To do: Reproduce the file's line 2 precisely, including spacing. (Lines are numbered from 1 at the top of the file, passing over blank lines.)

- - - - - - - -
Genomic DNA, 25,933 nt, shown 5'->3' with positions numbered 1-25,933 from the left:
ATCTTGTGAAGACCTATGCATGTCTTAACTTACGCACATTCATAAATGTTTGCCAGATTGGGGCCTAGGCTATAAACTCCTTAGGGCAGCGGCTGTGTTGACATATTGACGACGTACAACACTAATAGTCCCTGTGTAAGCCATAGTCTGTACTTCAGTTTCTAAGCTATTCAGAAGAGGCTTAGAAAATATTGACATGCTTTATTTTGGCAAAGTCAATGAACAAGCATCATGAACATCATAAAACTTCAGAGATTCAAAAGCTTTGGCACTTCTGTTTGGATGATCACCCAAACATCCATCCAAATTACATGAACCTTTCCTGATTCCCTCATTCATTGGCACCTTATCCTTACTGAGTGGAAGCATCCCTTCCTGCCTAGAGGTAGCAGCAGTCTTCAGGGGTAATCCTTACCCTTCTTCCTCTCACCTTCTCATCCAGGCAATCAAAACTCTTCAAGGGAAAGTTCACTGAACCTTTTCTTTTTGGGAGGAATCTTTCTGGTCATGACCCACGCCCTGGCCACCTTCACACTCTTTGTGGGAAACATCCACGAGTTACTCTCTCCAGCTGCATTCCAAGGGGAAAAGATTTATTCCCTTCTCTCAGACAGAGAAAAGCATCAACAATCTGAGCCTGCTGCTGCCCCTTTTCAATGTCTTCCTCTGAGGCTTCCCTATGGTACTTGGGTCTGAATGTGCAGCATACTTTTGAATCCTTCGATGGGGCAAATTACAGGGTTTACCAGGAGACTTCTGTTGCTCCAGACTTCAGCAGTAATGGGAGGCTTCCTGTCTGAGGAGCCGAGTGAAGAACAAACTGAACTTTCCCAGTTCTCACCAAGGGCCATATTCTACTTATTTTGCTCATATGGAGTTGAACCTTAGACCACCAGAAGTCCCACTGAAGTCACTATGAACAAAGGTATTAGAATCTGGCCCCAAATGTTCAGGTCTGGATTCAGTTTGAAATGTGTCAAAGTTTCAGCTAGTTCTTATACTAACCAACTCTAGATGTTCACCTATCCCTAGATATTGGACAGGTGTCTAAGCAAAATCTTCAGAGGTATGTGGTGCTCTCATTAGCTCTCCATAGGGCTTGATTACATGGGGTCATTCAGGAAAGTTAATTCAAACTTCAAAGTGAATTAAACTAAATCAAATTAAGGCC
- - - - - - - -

ATCTTGTGAAGACCTATGCATGTCTTAACTTACGCACATTCATAAATGTTTGCCAGATTGGGGCCTAGGCTATAAACTCCTTAGGGCAGCGGCTGTGTTGACATATTGACGACGTACAACACTAATAGTCCCTGTGTAAGCCATAGTCTGTACTTCAGTTTCTAAGCTATTCAGAAGAGGCTTAGAAAATATTGACATGCTTTATTTTGGCAAAGTCAATGAACAAGCATCATGAACATCATAAAACTTCAGAGATTCAAAAGCTTTGGCACTTCTGTTTGGATGATCACCCAAACATCCATCCAAATTACATGAACCTTTCCTGATTCCCTCATTCATTGGCACCTTATCCTTACTGAGTGGAAGCATCCCTTCCTGCCTAGAGGTAGCAGCAGTCTTCAGGGGTAATCCTTACCCTTCTTCCTCTCACCTTCTCATCCAGGCAATCAAAACTCTTCAAGGGAAAGTTCACTGAACCTTTTCTTTTTGGGAGGAATCTTTCTGGTCATGACCCACGCCCTGGCCACCTTCACACTCTTTGTGGGAAACATCCACGAGTTACTCTCTCCAGCTGCATTCCAAGGGGAAAAGATTTATTCCCTTCTCTCAGACAGAGAAAAGCATCAACAATCTGAGCCTGCTGCTGCCCCTTTTCAATGTCTTCCTCTGAGGCTTCCCTATGGTACTTGGGTCTGAATGTGCAGCATACTTTTGAATCCTTCGATGGGGCAAATTACAGGGTTTACCAGGAGACTTCTGTTGCTCCAGACTTCAGCAGTAATGGGAGGCTTCCTGTCTGAGGAGCCGAGTGAAGAACAAACTGAACTTTCCCAGTTCTCACCAAGGGCCATATTCTACTTATTTTGCTCATATGGAGTTGAACCTTAGACCACCAGAAGTCCCACTGAAGTCACTATGAACAAAGGTATTAGAATCTGGCCCCAAATGTTCAGGTCTGGATTCAGTTTGAAATGTGTCAAAGTTTCAGCTAGTTCTTATACTAACCAACTCTAGATGTTCACCTATCCCTAGATATTGGACAGGTGTCTAAGCAAAATCTTCAGAGGTATGTGGTGCTCTCATTAGCTCTCCATAGGGCTTGATTACATGGGGTCATTCAGGAAAGTTAATTCAAACTTCAAAGTGAATTAAACTAAATCAAATTAAGGCC